1:30-2:30pm, every week (unless otherwise announced in the class). TA Maji's
office hours will be on Tuesdays, 3:30-5:00pm. Please do come for the office hours if
you found anything mysterious (or missed anything) in the lectures, class-tests
or assignments. You are also welcome to drop by and chat about the
content/structure of the course during the office hours. Feel free to send us
e-mails anytime if you have any questions or comments.

- Lecture 00 [anim | pdf | print] (Aug 24): Introduction
- Lecture 01 [anim | pdf | print] (Aug 29): One-message Encryption: Perfect Secrecy and SIM-onetime security
- Lecture 02 [anim | pdf | print] (Aug 31): One-message Encryption: Perfect Secrecy, SIM-onetime security and IND-onetime security
- Assignment 1
- Lecture 03 [anim | pdf | print] (Sep 5): Computational Indistinguishability, IND-CPA, SIM-CPA
- Lecture 04 [anim | pdf | print] (Sep 7): Pseudorandomness Generator, Hybrid arguments, One-way Permutations and Hardcore predicates
- Lecture 05 [anim | pdf | print] (Sep 12): One-way Functions, Goldreich-Levin predicate
- Lecture 06 [anim | pdf | print] (Sep 14): Stream Ciphers, Block Ciphers, Pseudorandom Functions, PRF from PRG
- Assignment 2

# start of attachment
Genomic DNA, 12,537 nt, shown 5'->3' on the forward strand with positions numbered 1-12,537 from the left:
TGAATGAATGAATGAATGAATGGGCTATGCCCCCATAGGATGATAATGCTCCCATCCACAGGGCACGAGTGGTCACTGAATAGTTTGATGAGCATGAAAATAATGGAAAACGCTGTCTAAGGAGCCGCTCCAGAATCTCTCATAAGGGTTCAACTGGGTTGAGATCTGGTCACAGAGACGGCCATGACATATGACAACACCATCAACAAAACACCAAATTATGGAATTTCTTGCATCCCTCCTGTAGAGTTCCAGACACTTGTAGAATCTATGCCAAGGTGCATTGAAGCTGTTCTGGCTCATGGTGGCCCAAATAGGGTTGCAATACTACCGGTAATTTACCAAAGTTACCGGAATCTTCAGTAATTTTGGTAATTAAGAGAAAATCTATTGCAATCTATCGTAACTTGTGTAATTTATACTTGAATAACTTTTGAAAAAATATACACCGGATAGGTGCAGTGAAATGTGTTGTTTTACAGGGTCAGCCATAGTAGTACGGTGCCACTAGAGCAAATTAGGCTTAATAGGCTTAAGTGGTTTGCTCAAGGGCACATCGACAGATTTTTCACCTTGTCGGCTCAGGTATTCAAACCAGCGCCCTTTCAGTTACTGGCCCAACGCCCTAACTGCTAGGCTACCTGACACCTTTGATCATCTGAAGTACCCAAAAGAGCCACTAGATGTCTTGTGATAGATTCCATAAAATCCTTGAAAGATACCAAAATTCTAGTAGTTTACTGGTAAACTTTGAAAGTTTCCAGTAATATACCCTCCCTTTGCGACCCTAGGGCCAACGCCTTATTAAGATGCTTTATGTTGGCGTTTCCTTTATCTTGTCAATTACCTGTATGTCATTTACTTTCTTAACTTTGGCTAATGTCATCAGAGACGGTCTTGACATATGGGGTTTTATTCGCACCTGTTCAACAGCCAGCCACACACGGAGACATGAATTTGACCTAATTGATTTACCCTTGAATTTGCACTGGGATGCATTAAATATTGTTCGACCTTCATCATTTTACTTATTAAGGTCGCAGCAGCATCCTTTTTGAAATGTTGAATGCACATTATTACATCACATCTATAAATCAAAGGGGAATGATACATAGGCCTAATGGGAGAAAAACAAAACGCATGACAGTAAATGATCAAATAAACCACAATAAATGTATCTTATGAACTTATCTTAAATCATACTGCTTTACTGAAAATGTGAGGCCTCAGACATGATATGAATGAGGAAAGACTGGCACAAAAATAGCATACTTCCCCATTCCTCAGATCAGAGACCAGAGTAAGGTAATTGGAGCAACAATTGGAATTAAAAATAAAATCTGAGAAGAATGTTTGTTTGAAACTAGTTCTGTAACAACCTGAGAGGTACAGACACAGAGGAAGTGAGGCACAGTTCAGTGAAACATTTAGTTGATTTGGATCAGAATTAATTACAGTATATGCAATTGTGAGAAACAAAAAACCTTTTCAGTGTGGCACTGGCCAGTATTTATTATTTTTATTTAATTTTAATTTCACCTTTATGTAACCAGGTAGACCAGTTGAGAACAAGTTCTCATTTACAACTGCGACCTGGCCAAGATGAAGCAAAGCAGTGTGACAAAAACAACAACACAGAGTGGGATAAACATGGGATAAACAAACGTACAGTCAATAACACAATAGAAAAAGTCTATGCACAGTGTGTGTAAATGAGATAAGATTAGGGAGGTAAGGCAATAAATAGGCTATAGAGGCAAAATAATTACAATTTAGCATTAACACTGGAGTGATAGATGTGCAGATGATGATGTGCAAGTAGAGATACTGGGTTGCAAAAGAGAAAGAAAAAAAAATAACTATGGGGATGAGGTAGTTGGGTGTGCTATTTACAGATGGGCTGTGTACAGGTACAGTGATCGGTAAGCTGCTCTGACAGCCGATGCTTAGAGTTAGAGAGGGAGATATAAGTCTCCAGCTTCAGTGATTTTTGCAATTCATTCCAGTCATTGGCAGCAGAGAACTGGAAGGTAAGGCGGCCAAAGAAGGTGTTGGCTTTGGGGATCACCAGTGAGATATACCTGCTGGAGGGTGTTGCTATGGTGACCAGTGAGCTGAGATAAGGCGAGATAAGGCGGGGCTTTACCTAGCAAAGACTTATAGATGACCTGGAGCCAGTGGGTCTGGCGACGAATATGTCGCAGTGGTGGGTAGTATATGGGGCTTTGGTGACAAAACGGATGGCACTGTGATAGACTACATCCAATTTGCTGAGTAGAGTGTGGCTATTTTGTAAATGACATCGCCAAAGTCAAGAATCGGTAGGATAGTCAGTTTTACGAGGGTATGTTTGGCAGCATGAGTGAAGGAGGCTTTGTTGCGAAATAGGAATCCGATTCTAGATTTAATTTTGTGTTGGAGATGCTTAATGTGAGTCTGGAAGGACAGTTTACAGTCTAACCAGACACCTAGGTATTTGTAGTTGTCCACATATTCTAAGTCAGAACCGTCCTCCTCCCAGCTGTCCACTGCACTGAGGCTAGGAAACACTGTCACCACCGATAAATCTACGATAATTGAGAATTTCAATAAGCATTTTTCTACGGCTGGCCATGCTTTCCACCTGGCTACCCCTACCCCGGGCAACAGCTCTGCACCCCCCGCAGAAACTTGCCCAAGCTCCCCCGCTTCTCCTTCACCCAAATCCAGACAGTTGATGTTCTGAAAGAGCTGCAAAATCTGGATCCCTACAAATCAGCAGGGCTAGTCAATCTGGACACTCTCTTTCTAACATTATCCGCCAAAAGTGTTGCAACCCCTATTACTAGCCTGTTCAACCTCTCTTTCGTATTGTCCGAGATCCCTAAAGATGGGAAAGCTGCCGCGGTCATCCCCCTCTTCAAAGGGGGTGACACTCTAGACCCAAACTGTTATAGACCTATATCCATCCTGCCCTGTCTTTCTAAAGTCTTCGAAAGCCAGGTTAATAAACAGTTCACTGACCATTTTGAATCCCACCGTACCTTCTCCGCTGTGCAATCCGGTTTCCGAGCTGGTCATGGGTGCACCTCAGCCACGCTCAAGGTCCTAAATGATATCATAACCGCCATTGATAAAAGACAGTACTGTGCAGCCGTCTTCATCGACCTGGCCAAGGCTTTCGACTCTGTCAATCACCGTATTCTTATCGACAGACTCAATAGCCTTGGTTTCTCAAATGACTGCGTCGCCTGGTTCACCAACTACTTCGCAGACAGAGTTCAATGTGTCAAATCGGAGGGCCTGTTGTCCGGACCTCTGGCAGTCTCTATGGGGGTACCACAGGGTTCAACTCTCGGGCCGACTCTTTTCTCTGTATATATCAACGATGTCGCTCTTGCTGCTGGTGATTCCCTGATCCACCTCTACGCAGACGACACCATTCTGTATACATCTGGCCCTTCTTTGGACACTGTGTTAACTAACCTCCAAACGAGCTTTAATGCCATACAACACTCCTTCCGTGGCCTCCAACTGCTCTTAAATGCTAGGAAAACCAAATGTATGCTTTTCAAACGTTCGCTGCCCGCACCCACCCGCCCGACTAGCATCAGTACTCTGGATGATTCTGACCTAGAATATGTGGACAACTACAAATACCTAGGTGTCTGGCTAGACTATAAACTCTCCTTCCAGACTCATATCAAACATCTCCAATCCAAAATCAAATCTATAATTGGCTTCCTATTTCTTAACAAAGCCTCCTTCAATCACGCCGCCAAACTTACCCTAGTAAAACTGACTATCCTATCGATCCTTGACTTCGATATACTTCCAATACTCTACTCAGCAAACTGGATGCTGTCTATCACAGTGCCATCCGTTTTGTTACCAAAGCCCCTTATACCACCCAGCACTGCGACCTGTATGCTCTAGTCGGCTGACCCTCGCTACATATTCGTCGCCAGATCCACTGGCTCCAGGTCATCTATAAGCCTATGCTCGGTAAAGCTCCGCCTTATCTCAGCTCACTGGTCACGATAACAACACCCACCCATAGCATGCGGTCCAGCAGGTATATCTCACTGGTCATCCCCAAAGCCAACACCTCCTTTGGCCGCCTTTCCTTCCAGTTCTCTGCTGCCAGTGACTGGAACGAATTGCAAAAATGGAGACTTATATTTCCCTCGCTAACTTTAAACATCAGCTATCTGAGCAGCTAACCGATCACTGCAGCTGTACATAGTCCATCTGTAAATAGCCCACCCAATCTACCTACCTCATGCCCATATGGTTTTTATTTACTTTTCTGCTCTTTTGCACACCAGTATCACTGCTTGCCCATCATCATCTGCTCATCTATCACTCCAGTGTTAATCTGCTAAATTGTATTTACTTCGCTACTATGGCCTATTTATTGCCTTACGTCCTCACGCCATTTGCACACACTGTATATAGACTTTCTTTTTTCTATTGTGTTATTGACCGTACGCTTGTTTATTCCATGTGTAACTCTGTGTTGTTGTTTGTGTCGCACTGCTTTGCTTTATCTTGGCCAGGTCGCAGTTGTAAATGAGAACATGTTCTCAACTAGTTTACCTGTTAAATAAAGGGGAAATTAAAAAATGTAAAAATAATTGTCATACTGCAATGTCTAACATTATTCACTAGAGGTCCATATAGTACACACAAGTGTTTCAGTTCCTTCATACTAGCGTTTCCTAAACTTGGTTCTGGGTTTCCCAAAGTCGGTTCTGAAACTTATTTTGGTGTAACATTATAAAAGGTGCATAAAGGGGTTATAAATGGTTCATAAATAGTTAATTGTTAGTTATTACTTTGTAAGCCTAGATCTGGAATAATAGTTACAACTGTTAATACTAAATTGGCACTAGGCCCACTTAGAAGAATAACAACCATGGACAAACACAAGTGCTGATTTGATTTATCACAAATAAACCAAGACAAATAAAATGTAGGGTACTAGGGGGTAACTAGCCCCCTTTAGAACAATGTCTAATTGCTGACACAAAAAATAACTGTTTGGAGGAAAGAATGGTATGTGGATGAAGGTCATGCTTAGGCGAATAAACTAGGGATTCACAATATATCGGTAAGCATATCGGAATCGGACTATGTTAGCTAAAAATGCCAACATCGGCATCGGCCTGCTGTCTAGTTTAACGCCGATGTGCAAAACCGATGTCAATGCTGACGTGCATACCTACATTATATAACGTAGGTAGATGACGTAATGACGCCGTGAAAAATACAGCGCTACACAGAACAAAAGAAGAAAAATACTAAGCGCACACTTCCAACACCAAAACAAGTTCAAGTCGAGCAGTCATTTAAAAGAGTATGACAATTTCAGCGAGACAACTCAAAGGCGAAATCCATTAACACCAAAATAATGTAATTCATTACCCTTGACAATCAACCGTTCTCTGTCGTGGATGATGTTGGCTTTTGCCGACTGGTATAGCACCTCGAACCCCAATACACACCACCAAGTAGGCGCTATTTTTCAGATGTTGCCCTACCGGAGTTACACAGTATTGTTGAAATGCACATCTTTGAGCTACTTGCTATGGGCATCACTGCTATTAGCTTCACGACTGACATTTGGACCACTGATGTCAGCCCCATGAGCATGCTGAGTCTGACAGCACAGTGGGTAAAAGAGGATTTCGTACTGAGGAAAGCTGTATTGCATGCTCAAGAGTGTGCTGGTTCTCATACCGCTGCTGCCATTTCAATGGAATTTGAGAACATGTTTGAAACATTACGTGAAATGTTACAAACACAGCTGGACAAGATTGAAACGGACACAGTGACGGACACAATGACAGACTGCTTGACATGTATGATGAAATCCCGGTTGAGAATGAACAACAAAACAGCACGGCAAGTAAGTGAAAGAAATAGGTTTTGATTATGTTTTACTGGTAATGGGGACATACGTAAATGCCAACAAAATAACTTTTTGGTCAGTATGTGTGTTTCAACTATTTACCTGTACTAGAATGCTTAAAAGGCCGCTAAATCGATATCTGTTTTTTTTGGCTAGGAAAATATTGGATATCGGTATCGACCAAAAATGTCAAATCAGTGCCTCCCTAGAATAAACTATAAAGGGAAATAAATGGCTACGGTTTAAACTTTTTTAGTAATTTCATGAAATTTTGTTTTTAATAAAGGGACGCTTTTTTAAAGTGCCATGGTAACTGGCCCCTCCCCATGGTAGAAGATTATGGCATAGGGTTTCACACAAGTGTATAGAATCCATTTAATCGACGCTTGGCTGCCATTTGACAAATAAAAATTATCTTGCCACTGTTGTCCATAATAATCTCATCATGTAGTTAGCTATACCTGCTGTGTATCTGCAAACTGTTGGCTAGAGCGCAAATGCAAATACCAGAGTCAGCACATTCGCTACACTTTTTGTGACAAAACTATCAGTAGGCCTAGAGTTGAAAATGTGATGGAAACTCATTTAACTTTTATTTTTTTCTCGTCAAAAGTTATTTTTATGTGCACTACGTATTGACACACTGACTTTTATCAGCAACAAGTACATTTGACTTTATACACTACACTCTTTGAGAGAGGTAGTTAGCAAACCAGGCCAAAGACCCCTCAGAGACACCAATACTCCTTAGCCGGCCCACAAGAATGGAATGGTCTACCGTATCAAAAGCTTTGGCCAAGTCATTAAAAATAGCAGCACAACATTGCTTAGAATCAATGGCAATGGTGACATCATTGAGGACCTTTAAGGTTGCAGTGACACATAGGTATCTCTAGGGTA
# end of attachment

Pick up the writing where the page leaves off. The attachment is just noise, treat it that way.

- Lecture 07 [anim | pdf | print] (Sep 19): Block Ciphers, Pseudorandom Permutations, Feistel Networks, Luby-Rackoff, Block cipher operation modes
- Lecture 08 [anim | pdf | print] (Sep 21): Public-Key Encryption, IND-CPA and SIM-CPA, Discrete-Log and DDH assumptions, El Gamal encryption
- Lecture 09 [anim | pdf | print] (Sep 26): DDH assumption and El Gamal encryption, Trapdoor PRG and Trapdoor OWP
- Lecture 10 [anim | pdf | print] (Sep 28): Candidate Trapdoor OWPs. Chinese Remainder Theorem and Composite Order Groups
- Assignment 3
- Lecture 11 [anim | pdf | print] (Oct 3): Chosen Ciphertext Attack, SIM-CCA and IND-CCA
- Lecture 12 [anim | pdf | print] (Oct 5): Equivalence of SIM-CCA and IND-CCA, MAC and its use in SIM-CCA SKE
- Lecture 13 [anim | pdf | print] (Oct 10): SIM-CCA PKE: Cramer-Shoup, Hybrid Encryption, Random-Oracle Model
- Lecture 14 [anim | pdf | print] (Oct 12): Message Authentication Codes
- Lecture 15 [anim | pdf | print] (Oct 17): Hash Functions: UHF, UOWHF, CRHF.
- Lecture 16 [anim | pdf | print] (Oct 19): Merkle Trees for domain extension of UOWHF, CRHF. Domain extension of MAC. Digital Signatures.
- Lecture 17 [anim | pdf | print] (Oct 24): Digital Signatures from OWF, and in the Random Oracle Model.
**Class Test 1**(Oct 26)- Assignment 4
- Lecture 18 [anim | pdf | print] (Oct 31): Secure communication wrap up. Taking stock.
- Lecture 19 [anim | pdf | print] (Nov 02): Secret Sharing.
- Lecture 20 [anim | pdf | print] (Nov 07): Introduction to Secure Multi-Party Computation.
- Lecture 21 [anim | pdf | print] (Nov 09): Secure Multi-Party Computation: Yao's Garbled Circuit
- Lecture 22 [anim | pdf | print] (Nov 14): Zero-Knowledge Proofs
- Assignment 5
- Lecture 23 [anim | pdf | print] (Nov 16): Zero-Knowledge Proofs and Composition
- Lecture 24 [anim | pdf | print] (Nov 28): Universal Composition
- Lecture 25 [anim | pdf | print] (Nov 30): Quantum Cryptography
- Lecture 26 [anim | pdf | print] (Dec 5): That's all! (And student presentation #1.)
- (Dec 7): Student presentations. [Pavithra Prabhakar| John Lenz]